• 9. 2003/7203MGT Advanced Business Communication School of Management 190/01/MGT Semester 1, 2002  present copied, falsified or improperly obtained data as if it were the result of laboratory work, field trips or other investigatory work;  include in the student's individual work material which is the result of significant assistance from another person if that assistance was unacceptable according to the instructions or guidelines for that work;  assist another student in the presentation of that student's individual work in a way that is unacceptable according to the instructions or guidelines for that work;  cheat; (Cheating is dishonest conduct in assessment);  plagiarise; (Plagiarism is knowingly presenting the work or property of another person as if it were one's own.) On determination that academic misconduct has taken place, the penalty which may be imposed on the student is one or more of the following: a. a reduced or nil result for the assessment item affected by the academic misconduct; b. a fail grade for the course in which academic misconduct occurred; c. exclusion from enrolment in the program for a specified period; d. exclusion from the program; readmission to the program is at the discretion of the Faculty based on consideration of the student's case for readmission. Where a student has been found guilty of academic misconduct on more than one occasion and has previously been penalised as set out in above a. - c., the penalty shall normally be exclusion from the program as set out in d., unless in the opinion of the relevant Assessment Board there are mitigating circumstances. Academic Committee Resolution 2/2000 Further Information Students are advised to consult the Griffith University Enrolment Guide for further information on the University’s administration of assessment. Learning Assistance Unit The Learning Assistance Unit (LAU) provides free learning assistance services to Griffith University students. This includes help with writing assignments, developing effective writing strategies, critical thinking, exam preparation, and much more. To find out more about the range of resources and study skills programs visit the website at http://www.gu.edu.au/ins/lils/lau/home.html or call in to the offices.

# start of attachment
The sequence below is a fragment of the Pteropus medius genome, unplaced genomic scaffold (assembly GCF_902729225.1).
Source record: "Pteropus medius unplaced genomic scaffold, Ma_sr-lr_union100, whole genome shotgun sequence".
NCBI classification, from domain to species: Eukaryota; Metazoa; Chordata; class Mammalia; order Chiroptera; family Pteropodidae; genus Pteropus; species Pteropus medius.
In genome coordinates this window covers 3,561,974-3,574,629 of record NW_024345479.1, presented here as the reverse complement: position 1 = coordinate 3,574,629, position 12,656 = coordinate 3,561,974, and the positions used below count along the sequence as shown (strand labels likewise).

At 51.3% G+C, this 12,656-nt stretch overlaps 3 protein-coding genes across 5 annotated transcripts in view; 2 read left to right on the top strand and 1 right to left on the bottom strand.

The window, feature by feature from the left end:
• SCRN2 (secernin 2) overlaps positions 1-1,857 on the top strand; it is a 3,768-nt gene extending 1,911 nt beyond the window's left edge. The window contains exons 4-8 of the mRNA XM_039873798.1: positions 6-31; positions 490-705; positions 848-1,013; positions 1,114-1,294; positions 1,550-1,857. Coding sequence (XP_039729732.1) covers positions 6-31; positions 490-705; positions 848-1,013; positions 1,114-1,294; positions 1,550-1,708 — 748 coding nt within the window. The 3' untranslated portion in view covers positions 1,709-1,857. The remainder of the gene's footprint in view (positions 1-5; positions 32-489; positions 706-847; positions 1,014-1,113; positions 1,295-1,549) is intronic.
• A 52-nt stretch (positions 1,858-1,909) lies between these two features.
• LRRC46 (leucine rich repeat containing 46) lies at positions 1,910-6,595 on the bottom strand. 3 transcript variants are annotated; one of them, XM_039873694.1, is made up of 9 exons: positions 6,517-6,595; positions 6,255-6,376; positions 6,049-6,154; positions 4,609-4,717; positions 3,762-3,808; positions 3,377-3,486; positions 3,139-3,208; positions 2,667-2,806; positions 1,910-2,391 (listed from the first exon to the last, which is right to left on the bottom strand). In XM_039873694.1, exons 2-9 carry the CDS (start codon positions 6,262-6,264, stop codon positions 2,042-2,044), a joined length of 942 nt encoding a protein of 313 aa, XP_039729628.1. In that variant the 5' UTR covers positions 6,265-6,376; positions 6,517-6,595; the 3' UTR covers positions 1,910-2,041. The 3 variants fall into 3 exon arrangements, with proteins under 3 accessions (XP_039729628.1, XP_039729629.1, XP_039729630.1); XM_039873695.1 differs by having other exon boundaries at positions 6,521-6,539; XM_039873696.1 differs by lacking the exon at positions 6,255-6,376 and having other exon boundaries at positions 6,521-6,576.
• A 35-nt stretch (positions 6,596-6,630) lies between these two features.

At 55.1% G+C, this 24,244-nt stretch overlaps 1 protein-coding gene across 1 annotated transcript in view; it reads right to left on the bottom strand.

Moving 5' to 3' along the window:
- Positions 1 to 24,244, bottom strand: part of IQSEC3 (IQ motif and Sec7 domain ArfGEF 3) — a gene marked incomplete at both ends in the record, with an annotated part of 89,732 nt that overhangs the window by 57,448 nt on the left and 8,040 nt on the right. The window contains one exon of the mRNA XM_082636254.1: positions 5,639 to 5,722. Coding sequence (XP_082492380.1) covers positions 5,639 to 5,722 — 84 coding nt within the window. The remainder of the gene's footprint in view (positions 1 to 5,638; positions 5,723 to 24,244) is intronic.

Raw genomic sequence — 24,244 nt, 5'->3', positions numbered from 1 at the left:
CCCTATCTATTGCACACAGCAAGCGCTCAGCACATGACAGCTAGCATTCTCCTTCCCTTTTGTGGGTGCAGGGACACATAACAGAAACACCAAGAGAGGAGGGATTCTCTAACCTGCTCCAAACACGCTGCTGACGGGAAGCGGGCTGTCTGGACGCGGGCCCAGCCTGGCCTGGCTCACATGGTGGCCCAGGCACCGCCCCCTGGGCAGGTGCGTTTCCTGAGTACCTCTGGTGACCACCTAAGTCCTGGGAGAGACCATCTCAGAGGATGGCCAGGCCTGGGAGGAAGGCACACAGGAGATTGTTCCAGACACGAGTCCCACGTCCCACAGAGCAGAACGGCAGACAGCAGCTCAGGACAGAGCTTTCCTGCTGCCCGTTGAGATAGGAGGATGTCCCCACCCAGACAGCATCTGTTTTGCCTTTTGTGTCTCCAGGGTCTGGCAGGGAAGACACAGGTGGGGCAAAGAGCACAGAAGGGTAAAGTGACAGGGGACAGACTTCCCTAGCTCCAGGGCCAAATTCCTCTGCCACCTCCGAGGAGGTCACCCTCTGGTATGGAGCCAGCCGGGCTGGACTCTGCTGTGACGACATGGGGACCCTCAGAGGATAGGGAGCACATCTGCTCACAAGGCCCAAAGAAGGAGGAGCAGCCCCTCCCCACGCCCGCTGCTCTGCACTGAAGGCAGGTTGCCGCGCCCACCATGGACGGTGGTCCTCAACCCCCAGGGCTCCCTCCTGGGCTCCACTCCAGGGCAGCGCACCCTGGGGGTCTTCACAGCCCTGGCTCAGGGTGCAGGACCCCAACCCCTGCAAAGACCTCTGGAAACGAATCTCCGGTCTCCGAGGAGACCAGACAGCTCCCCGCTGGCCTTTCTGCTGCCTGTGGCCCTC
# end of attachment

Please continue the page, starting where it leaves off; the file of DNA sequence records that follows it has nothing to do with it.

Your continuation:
• 10. 2003/7203MGT Advanced Business Communication School of Management 190/01/MGT Semester 1, 2002 Alternatively you can e-mail at lau@mailbox.gu.edu.au or phone a friendly learning adviser on any of the numbers listed on the web site.
  • 11. 2003/7203MGT Advanced Business Communication School of Management 190/01/MGT Semester 1, 2002 APPENDIX ONE 2003/7203MGT Advanced Business Communication Semester 1,2002 RESOURCE DOCUMENT. Is the course manageable within existing resources? Yes COURSE APPROVAL The course outline must be reviewed each semester. The resource implications of any changes should be considered and detailed in the above documentation. The course has been reviewed , and all changes have been indicated. _____________________Course Convenor date The changes to the course outline, and the resource documentation are approved / not approved _____________________Head of School date The changes to the course outline, and the resource documentation are approved / not approved _____________________Program Convenor date The changes to the course outline, and the resource documentation are approved / not approved _____________________ Dean, CAM date